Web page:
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Posted: Tue, 08/16/2016 - 12:07 | The New Normal

This has been a grueling political season, full of rancor and too much ugliness to catalogue.  Some days, I just want to hide under the covers and pretend it’s all a bad dream. But then I think about my children. 

Having children is, at least for me, the ultimate act of cockeyed optimism. There are so many reasons to be fearful of bringing children into the world, of exposing them to the awfulness to which human beings can lower themselves. But then of course there is the profound, unparalleled opportunity to try to shape another human being by the values and beliefs you hold dear, and that is in many ways irresistible. Not to mention sometimes just flat out joyous fun.

Posted: Thu, 08/11/2016 - 10:15 | The New Normal

Editor's Note: This blog originally appeared on newsworks.

It's been over a decade since my son George, 13, was diagnosed with autism, which means that it's been that long that I've been a member of a certain tribe: that of special needs parents.

Through the ups and downs of the challenges that my husband and I have faced coming to understand how best to meet our son's needs, I've met, shared with, laughed and cried with so many resilient, insightful, spiritual, funny parents who are doing what I'm doing—extreme parenting with no road map, taking life not one day, but one hour and sometimes one minute at a time.

Despite the intensity of the experience, many, though certainly not all, of us live with a sense of purpose and even a sense of peace.

Posted: Wed, 08/10/2016 - 07:40 | The New Normal

Until yesterday, I only felt sadness and despair about about the massacre of people with disability in Japan on July 26th. Then I realized there was something I could do. You, too. Actually, you're likely already doing it.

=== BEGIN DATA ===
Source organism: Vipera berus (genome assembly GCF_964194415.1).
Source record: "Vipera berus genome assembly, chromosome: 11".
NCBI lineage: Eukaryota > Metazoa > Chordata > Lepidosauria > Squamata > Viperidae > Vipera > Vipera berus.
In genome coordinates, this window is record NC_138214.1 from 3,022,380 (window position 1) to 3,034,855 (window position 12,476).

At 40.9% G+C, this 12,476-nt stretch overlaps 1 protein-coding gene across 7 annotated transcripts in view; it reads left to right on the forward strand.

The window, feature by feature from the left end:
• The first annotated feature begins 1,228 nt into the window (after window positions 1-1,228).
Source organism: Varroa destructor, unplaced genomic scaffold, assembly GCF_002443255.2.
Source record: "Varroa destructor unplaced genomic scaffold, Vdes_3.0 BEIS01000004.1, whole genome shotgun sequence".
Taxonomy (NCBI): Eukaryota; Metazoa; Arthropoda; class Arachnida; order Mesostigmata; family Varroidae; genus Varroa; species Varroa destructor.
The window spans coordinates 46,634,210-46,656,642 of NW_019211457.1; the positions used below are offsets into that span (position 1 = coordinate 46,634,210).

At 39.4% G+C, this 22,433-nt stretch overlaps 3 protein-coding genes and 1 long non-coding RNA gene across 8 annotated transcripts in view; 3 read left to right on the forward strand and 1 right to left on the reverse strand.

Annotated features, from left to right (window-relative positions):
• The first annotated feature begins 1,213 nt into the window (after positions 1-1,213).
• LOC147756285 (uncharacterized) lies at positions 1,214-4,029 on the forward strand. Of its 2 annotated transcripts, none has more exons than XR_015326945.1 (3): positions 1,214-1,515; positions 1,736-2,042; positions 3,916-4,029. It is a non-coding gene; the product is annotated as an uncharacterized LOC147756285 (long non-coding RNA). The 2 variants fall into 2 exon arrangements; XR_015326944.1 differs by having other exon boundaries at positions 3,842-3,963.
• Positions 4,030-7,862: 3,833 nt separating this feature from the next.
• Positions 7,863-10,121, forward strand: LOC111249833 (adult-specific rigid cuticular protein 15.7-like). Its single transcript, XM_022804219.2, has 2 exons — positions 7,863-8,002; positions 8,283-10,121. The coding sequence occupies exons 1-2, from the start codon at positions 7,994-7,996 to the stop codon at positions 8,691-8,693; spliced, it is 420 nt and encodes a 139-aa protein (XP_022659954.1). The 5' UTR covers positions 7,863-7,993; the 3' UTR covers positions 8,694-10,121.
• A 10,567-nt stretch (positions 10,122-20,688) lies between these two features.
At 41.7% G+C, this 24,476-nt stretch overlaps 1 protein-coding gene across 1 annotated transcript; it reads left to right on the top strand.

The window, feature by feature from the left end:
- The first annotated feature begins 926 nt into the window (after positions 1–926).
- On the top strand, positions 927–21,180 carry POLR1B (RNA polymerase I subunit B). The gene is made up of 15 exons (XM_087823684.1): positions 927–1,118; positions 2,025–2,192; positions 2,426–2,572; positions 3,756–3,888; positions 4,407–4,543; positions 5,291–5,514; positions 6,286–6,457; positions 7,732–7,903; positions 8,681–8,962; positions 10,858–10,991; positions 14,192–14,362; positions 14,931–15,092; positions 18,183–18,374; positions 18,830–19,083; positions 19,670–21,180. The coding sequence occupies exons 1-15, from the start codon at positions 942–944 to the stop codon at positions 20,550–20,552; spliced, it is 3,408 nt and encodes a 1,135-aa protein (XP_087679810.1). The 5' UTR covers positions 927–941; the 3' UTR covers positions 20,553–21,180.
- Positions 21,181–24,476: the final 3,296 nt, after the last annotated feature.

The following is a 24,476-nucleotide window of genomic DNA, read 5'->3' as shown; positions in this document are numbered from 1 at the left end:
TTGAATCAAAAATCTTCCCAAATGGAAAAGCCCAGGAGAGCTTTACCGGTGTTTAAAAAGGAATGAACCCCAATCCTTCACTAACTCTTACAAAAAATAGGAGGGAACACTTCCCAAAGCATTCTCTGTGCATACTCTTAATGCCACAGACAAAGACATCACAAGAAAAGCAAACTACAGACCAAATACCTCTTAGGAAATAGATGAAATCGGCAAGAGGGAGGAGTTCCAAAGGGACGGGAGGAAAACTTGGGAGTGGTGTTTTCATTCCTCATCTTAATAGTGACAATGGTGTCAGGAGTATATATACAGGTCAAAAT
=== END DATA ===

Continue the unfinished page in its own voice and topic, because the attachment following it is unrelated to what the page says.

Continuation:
The attacker stabbed 19 people to death as they slept at the Tsuki Yamayuri-en facility in Japan and wounded 26 others. The suspect, a 26-year-old former staffer, had planned the killings, Reuters noted. In fact, he'd stated that he was going to do the deed in two letters given to the speaker of the lower house of parliament in February.

Posted: Thu, 08/04/2016 - 07:19 | The New Normal

When Hillary Clinton took to the stage the final night of the Democratic National Convention, several disability activists had one question for the candidate. Will she include people with disabilities in a meaningful way in her speech?

The convention already had touched on disability issues—from Anastasia Somoza, a young woman with cerebral palsy delivering a speech Monday, and Sen. Tom Harkin highlighting the anniversary of the Americans with Disabilities Act on Tuesday, to discussions on mental illness and drug addiction, as well as speakers such as Rep. Gabby Giffords and Rep. Tammy Duckworth addressing the convention.

Posted: Mon, 08/01/2016 - 09:14 | The New Normal

Children are served best in classrooms and other learning enviornments that consistently take into account their specific learning needs. The support children receive is most effective when it is offered throughout the entire day of learning—by all educators—as opposed to only specific periods of the day.

With this premise, in November 2011, the Jim Joseph Foundation awarded a grant to Boston-based Combined Jewish Philanthropies (CJP) (in partnership with Gateways: Access to Jewish Education and Yeshiva University School Partnership) for the development and implementation of the B’Yadenu model in five Boston-area Jewish day schools: Gann Academy, Jewish Community Day School, Maimonides School, Solomon Schechter Day School and Striar Hebrew Academy of Sharon.

Posted: Tue, 07/26/2016 - 13:41 | The New Normal

Editor's Note: Thanks to RespectAbilityUSA for sharing this blog that originally appears on their web site.

“I am here today to tell you a story of hope,” Connecticut Gov. Dannel Malloy said at the 2016 Democratic National Convention, before speaking about his life and experiences as a person with multiple disabilities.

“It’s a story of a young boy with physical and severe learning disabilities,” Malloy said.

He related his early experiences and how “reading and writing were almost impossible” for him.

“A child thought to be, as the term was used in the early 1960s, ‘mentally retarded’ as late as the fourth grade. A boy who could not tie a shoe or button his shirt until the fifth grade. Someone who knew the harsh words of bullies on the playground and discrimination in the classroom.”